Thomas R. Thomas has written poetry for over fifty years. He wrote when he was holding down full time work, raising a family and juggling all that was tilting in his path on a daily basis. He wrote about these very things in his poems. His life experience colors his writing and in his new book he shares a book of poems about the loss of his son Shaun. These poems found a way out of him and were written for only one. Like Kendall Johnson or Juanita Mantz‘ books on Bamboo Dart Press, this book touches upon sorrow and loss, not in an abstract way nor in a manner of confession, but as a match in the dark, a signpost for others that have gone through sorrow that they are not alone in the that sorrow, offering a hand as they themselves are bowing from the pain..

I had a brief conversation with Thomas below that captures his fearlessness and his selflessness. His book Missing Shaun is out today and in it you might see yourself, see those you love, maybe those you lost rendered in a manner that is subtle and tender without being maudlin or cliche.

You are an accomplished draftsman whose work has included the most droll of the everyday to work on Ren & Stimpy and Beavis and Butthead. There is a savagery in that kind of animation that seems polar opposite to your exacting style in both draftsmanship and writing.
Drafting and poetry are not in opposition. Also, my work on the cartoons, and later video games, was more technical than creative. My approach to poetry is also technical as well as creative. Even in the poems I write that don’t follow a formal structure, I will look for a pattern, such as length of line, or how many lines in a stanza. At the same I always pay attention to the music in the flow as I write.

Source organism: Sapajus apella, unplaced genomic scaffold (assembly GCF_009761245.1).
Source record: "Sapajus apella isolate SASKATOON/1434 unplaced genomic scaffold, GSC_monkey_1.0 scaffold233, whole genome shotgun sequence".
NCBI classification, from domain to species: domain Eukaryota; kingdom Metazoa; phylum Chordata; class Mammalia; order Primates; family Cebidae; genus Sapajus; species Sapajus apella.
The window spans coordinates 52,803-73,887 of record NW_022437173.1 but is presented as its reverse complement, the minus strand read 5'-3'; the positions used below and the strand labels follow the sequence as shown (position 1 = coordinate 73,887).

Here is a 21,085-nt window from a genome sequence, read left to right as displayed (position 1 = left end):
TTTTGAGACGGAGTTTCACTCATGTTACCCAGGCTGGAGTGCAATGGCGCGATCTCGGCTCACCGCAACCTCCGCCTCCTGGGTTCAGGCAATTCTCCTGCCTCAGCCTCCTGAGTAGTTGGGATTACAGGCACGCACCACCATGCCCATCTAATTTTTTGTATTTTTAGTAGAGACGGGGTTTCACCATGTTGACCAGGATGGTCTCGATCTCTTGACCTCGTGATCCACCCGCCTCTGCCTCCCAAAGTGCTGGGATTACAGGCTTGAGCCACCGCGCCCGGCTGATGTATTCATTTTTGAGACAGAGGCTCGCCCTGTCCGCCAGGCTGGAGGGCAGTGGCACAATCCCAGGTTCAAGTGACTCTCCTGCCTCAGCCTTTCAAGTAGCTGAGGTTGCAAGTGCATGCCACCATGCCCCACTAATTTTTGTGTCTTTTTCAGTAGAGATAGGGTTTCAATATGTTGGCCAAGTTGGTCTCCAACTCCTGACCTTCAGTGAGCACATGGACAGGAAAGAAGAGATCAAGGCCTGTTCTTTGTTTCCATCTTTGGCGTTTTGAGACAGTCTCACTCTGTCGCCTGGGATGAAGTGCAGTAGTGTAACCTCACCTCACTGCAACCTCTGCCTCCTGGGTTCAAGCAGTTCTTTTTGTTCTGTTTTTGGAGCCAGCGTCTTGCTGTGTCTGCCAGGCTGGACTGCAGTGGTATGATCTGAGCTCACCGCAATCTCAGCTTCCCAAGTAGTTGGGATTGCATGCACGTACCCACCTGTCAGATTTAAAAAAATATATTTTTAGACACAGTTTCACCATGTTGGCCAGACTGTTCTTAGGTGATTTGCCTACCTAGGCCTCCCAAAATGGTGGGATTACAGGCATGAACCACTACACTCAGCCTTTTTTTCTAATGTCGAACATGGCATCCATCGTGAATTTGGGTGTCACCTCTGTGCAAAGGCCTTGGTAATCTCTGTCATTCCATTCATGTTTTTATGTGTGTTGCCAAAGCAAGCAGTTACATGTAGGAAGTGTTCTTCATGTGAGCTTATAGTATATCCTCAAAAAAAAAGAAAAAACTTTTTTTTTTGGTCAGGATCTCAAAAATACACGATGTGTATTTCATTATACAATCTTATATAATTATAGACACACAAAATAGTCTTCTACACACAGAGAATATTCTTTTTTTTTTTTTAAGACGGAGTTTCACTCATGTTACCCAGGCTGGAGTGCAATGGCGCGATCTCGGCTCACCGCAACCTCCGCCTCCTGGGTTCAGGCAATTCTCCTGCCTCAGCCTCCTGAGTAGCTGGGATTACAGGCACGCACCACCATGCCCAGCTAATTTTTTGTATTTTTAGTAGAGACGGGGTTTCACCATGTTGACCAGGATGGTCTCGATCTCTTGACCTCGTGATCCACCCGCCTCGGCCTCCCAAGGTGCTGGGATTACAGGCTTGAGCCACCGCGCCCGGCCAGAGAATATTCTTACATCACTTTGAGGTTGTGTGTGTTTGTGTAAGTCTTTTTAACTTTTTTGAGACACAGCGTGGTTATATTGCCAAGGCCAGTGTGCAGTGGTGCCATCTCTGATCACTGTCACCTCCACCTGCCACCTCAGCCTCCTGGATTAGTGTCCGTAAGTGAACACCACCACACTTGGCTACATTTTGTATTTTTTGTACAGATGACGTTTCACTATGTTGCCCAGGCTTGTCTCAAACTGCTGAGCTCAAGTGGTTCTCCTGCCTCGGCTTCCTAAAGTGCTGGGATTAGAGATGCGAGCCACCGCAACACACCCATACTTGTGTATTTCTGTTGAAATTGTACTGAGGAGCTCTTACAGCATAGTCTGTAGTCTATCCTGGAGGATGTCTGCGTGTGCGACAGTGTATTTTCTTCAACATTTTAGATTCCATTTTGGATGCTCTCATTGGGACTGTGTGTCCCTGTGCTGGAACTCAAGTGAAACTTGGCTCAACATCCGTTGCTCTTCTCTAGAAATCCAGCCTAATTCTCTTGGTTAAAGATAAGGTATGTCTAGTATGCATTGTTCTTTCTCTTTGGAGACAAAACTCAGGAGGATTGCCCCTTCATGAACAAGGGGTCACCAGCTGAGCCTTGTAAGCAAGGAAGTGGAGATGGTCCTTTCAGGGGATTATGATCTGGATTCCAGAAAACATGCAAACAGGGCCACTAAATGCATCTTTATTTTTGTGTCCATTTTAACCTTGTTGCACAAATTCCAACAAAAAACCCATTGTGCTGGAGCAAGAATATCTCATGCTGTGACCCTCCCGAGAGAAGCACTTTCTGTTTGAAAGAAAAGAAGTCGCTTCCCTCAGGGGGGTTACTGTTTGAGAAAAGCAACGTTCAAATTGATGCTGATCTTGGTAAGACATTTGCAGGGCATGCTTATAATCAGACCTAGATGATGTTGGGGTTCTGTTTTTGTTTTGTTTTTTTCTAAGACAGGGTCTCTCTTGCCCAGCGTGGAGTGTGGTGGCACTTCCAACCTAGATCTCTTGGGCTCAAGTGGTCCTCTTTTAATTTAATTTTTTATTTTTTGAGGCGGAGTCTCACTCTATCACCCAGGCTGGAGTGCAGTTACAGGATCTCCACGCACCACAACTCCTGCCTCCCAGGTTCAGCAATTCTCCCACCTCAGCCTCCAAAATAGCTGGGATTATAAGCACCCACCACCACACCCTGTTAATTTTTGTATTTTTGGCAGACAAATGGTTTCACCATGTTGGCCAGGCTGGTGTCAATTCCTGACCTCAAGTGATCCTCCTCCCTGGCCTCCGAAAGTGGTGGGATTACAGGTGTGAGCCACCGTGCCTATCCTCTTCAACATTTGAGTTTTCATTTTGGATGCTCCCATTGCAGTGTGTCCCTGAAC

Part of what fascinates me about your writing is the divide between adhering to rules of writing, as in the haiku work that you do, and also breaking from that format if need be. I wonder if what I perceive of your unique voice is not unlike that of one that has learned a craft by endless trial, error and passion.

I always look at the chaos as I write, although what appears to be random, such as the patterns in a fractal, or the apparent chaos of a Jackson Pollock, there is always some form of order in the chaos. As far as the process of my writing, I have written for almost 50 years, and
most of that time was in experimentation. My goal was to learn the rules, and then to see how far I could veer off from the rules, and in most cases the rules were of my own design. I find that an artist is one who travels roads not commonly taken. It has been my observation that often in the arts the artist will repeat what others have done, or they find a niche and remain in that small area. I have always wanted to explore new fields after I have started to feel comfortable. It is my goal to feel inherently uncomfortable in my art, and to explore new regions, at least new to me.

You run the Arroyo Seco Press which has issued a plethora of incredible books and chapbooks. There is something to the lightness of your thumbprint to your imprint that is present in your writing as well. There is a natural beauty to them both, an honesty instead of a histrionic neediness to what you write and what you choose to issue.